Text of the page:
Perth has been saturated with up to 10 years worth of January rain in the past 24 hours as records tumbled across the city.

The remnants of ex-Tropical Cyclone Joyce dumped more than 100mm of rain on parts of the Australian city, with the Bureau of Meteorology predicting another 10 to 15mm of rain before conditions ease later today.

The leafy suburb of Swanbourne has received 138.6mm since Monday, while Rottnest Island broke all January records after 143mm drenched the popular tourist spot in a little less than 24 hours.

Downed power lines have left about 400 homes without power.


Flights were delayed while hundreds of passengers circled above Perth Airport overnight, with pilots forced to abort landing attempts as winds of up to 72km/h lashed the runways.

Airservices Australia is warning passengers due to land in Perth to expect turbulence.

The State Emergency Service say they have responded to more than 329 calls for help, the majority coming from residents along the Perth coast.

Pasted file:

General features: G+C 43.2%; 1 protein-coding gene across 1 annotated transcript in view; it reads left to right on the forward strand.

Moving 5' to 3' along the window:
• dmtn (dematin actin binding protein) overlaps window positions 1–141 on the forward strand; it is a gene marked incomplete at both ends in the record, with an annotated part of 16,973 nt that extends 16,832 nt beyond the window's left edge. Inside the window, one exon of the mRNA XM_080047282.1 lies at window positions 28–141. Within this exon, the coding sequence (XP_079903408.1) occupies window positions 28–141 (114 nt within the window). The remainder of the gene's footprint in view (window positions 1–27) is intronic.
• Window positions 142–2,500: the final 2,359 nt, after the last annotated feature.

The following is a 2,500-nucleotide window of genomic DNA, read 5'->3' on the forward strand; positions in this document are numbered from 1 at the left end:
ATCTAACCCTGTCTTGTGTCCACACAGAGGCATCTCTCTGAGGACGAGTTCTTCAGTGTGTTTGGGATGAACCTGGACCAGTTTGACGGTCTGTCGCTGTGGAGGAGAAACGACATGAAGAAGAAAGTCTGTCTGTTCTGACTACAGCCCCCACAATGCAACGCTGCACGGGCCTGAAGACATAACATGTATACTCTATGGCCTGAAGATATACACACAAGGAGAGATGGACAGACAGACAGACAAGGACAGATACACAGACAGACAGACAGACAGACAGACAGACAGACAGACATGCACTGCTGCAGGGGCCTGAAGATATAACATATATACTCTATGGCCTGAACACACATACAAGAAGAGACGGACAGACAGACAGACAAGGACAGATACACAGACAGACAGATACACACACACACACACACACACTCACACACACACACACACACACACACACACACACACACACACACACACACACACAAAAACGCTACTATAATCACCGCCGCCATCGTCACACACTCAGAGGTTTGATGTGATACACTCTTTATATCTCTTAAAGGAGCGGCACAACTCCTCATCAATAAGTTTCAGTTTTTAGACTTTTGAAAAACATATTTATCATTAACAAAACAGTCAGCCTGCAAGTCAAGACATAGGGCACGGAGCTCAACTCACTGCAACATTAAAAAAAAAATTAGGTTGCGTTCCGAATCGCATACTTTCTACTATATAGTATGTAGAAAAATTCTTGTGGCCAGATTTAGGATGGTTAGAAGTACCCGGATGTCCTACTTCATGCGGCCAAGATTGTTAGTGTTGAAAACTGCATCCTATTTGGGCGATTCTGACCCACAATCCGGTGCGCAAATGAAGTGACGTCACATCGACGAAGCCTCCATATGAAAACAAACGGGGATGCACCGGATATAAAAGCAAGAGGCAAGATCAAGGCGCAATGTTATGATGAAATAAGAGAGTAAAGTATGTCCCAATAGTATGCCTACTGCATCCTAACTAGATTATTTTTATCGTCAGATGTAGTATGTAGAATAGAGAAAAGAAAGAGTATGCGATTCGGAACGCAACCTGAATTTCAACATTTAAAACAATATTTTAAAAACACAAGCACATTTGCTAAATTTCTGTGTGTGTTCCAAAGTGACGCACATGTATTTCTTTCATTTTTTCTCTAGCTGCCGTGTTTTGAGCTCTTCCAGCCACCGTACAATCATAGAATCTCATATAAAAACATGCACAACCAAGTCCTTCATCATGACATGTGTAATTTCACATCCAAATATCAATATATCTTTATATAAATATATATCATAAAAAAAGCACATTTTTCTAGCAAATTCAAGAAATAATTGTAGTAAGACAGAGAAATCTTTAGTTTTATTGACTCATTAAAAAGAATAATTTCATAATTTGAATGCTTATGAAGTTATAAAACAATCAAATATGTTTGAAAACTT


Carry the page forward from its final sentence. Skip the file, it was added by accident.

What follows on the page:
They include several car crashes and drivers stranded on waterlogged roads, but so far no severe damage has been reported.

Main Roads has advised motorists to check road closure updates and take extra care on the slippery roads.

A severe weather warning has been issued for residents in the Lower West, South West and Great Southern regions, stretching from the city of Bunbury to Albany, and extending from the Margaret River coast inland to Mount Barker, Katanning and Narrogin.

Widespread rainfall between 50 to 80mm is expected, with isolated falls of 120mm possible. A flood warning is in place for the Lower West.

The rain came just after a bushfire north of Perth sent smoke over the city.